Synaptic Update

Wow, what a fascinating take on the synapse!  Compare these two images of the active zone of a synapse.  One (Figure 2 below) is easily recognized as a typical textbook rendition of a synapse, but the other not (Figure 1).  The image that looks like hallucinatory spaghetti comes from a relatively recent paper and depicts our current understanding the appearance of the active zone of a synapse.  Astonishing!!

Image of active synaptic zone
Figure 1. Zooming in on the active zone of a synaptic bouton. The redish area at the bottom of the image is the active zone. Colours code different proteins (see Figure 4).
Standard diagram of the active zone of a synapse
Figure 2. Standard diagram of the active zone of a synapse.

Published in 2014 by Wilhelm et al in Science, I don’t know why it took me so long to encounter this paper 😊.  Their research is a revelation in terms of the physical structure and complexity of the synapse.


Structure of the Synapse

An average synaptosome (synaptic bouton) is made up of about 300,000 proteins, far more than we ever thought.  The bouton only has a volume of about 0.37 µm3; it’s miniscule, yet packed into that space are about 350-400 tiny vesicles that contain neurotransmitters, waiting to be released and to play their role in the persistence of consciousness and mental life.  Estimates of the number of synapses in the human brain vary considerably, ranging between about 100 trillion to around 1,000 trillion.  There are more synapses in your brain than stars in the Milky Way.  Without synapses, you wouldn’t be reading this.  In fact, you wouldn’t exist.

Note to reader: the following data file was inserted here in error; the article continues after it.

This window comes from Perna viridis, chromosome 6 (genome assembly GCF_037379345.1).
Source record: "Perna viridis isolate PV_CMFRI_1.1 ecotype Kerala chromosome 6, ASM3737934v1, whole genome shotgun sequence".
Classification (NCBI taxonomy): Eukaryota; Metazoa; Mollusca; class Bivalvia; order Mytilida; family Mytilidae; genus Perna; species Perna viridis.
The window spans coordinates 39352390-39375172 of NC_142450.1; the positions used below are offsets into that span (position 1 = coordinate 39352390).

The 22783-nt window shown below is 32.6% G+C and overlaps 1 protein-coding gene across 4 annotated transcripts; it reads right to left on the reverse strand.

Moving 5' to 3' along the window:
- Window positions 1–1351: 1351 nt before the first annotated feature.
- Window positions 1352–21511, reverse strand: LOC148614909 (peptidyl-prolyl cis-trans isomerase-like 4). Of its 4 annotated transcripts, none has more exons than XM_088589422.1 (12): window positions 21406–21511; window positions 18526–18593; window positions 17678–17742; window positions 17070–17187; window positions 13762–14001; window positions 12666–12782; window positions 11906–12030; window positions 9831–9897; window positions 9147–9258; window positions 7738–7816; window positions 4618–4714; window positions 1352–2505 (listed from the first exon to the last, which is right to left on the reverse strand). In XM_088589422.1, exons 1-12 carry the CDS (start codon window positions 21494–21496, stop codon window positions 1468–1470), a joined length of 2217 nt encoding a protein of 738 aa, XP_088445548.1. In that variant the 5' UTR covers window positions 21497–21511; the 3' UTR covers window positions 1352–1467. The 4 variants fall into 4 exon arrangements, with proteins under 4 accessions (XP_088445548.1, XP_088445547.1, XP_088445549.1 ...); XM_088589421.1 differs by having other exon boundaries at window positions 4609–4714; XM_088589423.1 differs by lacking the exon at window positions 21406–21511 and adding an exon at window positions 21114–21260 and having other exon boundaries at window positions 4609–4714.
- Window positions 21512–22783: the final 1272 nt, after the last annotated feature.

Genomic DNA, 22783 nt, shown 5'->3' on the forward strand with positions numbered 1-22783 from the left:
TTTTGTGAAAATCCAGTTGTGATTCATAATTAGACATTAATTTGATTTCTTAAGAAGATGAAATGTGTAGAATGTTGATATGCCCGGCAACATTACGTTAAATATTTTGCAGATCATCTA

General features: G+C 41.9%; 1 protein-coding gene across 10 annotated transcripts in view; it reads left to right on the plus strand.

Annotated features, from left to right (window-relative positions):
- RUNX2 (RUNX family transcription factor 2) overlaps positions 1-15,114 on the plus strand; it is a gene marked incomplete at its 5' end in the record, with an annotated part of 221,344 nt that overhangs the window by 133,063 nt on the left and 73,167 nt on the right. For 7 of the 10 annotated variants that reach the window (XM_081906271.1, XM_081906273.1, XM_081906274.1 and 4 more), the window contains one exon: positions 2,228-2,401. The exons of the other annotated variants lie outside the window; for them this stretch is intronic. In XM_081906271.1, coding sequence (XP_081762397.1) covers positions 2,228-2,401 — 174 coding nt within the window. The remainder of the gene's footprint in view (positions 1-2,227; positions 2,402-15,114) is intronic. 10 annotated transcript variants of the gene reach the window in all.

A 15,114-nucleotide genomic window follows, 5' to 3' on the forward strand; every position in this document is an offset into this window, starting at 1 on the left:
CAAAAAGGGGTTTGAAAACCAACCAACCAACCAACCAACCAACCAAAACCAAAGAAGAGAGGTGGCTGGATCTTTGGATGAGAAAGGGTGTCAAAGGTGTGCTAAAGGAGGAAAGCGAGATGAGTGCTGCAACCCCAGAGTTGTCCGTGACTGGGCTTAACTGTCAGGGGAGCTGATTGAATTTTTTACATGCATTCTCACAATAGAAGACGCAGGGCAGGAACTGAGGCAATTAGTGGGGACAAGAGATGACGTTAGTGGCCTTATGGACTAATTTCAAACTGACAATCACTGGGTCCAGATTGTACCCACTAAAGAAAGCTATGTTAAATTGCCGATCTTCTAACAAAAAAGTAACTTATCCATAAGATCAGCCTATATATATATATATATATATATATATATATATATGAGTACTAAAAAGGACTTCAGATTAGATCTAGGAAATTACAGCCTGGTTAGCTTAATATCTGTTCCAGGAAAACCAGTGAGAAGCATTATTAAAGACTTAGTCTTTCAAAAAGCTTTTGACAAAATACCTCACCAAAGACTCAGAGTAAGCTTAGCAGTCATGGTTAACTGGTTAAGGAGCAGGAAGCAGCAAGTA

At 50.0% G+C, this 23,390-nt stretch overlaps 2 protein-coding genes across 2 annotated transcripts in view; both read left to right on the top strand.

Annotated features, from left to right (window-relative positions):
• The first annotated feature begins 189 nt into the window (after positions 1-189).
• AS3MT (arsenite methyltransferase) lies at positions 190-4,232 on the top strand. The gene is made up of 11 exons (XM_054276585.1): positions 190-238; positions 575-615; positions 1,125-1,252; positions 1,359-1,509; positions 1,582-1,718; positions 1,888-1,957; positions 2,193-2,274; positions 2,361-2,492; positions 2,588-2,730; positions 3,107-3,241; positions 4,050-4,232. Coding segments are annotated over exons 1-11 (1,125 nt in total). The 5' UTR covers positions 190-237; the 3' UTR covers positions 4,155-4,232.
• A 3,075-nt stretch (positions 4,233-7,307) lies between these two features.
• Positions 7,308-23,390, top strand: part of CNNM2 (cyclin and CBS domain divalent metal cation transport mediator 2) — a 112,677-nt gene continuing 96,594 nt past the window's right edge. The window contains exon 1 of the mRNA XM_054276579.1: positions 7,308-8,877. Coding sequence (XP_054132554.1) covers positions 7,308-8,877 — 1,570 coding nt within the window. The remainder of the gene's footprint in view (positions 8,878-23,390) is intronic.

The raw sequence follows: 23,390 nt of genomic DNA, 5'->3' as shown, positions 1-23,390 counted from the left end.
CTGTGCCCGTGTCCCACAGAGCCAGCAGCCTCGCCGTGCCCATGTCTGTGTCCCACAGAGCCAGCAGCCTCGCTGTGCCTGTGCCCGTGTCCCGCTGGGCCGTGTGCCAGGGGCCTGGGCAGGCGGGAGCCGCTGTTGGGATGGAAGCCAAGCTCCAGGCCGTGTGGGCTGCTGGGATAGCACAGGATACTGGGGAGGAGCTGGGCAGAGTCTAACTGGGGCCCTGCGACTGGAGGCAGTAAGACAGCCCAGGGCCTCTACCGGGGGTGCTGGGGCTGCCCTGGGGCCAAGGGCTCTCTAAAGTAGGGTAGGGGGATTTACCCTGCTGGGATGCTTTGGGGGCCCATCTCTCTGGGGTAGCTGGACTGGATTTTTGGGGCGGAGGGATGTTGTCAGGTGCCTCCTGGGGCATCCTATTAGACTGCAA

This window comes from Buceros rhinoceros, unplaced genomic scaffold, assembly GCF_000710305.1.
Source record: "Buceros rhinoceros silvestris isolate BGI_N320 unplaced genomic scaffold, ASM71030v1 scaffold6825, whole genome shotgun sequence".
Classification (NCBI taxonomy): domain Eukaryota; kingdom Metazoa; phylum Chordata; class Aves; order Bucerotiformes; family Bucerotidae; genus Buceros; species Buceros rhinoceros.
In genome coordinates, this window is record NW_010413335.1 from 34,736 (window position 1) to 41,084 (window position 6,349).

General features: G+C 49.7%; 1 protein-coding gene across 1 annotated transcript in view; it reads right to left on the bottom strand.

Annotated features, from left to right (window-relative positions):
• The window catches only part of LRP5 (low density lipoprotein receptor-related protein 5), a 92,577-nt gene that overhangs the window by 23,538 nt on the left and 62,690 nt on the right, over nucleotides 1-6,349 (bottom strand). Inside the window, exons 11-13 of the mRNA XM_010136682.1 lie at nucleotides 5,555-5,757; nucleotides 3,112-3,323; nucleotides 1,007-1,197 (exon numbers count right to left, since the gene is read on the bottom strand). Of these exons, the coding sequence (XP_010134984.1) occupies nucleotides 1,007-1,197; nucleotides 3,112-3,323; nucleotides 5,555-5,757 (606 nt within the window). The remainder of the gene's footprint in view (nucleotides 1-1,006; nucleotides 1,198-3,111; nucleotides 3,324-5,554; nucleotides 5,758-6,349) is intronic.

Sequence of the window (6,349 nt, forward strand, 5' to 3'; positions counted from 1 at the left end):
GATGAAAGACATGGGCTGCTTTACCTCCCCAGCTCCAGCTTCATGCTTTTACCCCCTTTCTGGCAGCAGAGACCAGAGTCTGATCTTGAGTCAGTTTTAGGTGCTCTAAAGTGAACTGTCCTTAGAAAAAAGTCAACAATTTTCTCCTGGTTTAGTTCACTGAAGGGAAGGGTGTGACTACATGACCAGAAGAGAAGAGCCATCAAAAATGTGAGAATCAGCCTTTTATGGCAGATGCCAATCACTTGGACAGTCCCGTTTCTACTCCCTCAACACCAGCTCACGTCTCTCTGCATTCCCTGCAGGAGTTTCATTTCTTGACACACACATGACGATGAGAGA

Image of a synaptosome
Figure 3. A synaptosome, or synaptic bouton. The small circles are vesicles.  The red rectangle at the bottom is enlarged in Figure 1.  Dark red are microtubules that transport neurotransmitters and nutrients from the cell body to the bouton.


Synaptic Proteins

The researchers identified about 65 major proteins that play a major role in the functioning of the synapse, as illustrated in Figure 4.  The colours in the Figure 4 map onto the colours used in Figures 1 and 3.

An image of the major proteins involved in synaptic function
Figure 4. Major proteins involved in synaptic function.


This research comes from the Rizzoli Lab, headed up by a genius in neurobiology, Prof Silvio O. Rizzoli from the Department of Neuro- and Sensory Physiology at the University of Göttingen Medical Center.  Have a look at his movie of a 3D reconstruction of the contents of a typical synaptosome available on the Rizzoli Lab website.


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